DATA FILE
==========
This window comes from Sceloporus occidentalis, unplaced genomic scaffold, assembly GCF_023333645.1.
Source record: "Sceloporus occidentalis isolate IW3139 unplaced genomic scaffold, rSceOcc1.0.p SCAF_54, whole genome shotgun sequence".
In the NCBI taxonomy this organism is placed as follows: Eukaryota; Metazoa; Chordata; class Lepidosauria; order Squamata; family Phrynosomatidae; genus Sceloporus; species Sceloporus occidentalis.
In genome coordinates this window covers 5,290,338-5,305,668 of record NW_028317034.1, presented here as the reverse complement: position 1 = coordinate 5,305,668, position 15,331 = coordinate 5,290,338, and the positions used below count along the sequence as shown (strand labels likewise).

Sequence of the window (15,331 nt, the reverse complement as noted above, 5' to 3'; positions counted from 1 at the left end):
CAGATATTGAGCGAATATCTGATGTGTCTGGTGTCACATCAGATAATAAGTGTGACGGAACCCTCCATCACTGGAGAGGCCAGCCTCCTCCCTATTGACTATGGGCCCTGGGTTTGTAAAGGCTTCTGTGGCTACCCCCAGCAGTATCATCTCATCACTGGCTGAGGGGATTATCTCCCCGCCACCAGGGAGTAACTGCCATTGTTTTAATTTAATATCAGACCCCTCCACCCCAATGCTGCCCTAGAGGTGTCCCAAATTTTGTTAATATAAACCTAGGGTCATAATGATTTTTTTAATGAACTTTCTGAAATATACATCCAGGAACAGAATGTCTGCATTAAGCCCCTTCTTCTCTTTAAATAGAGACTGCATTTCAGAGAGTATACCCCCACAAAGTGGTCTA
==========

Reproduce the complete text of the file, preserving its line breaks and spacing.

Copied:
This window comes from Sceloporus occidentalis, unplaced genomic scaffold, assembly GCF_023333645.1.
Source record: "Sceloporus occidentalis isolate IW3139 unplaced genomic scaffold, rSceOcc1.0.p SCAF_54, whole genome shotgun sequence".
In the NCBI taxonomy this organism is placed as follows: Eukaryota; Metazoa; Chordata; class Lepidosauria; order Squamata; family Phrynosomatidae; genus Sceloporus; species Sceloporus occidentalis.
In genome coordinates this window covers 5,290,338-5,305,668 of record NW_028317034.1, presented here as the reverse complement: position 1 = coordinate 5,305,668, position 15,331 = coordinate 5,290,338, and the positions used below count along the sequence as shown (strand labels likewise).

Sequence of the window (15,331 nt, the reverse complement as noted above, 5' to 3'; positions counted from 1 at the left end):
CAGATATTGAGCGAATATCTGATGTGTCTGGTGTCACATCAGATAATAAGTGTGACGGAACCCTCCATCACTGGAGAGGCCAGCCTCCTCCCTATTGACTATGGGCCCTGGGTTTGTAAAGGCTTCTGTGGCTACCCCCAGCAGTATCATCTCATCACTGGCTGAGGGGATTATCTCCCCGCCACCAGGGAGTAACTGCCATTGTTTTAATTTAATATCAGACCCCTCCACCCCAATGCTGCCCTAGAGGTGTCCCAAATTTTGTTAATATAAACCTAGGGTCATAATGATTTTTTTAATGAACTTTCTGAAATATACATCCAGGAACAGAATGTCTGCATTAAGCCCCTTCTTCTCTTTAAATAGAGACTGCATTTCAGAGAGTATACCCCCACAAAGTGGTCTA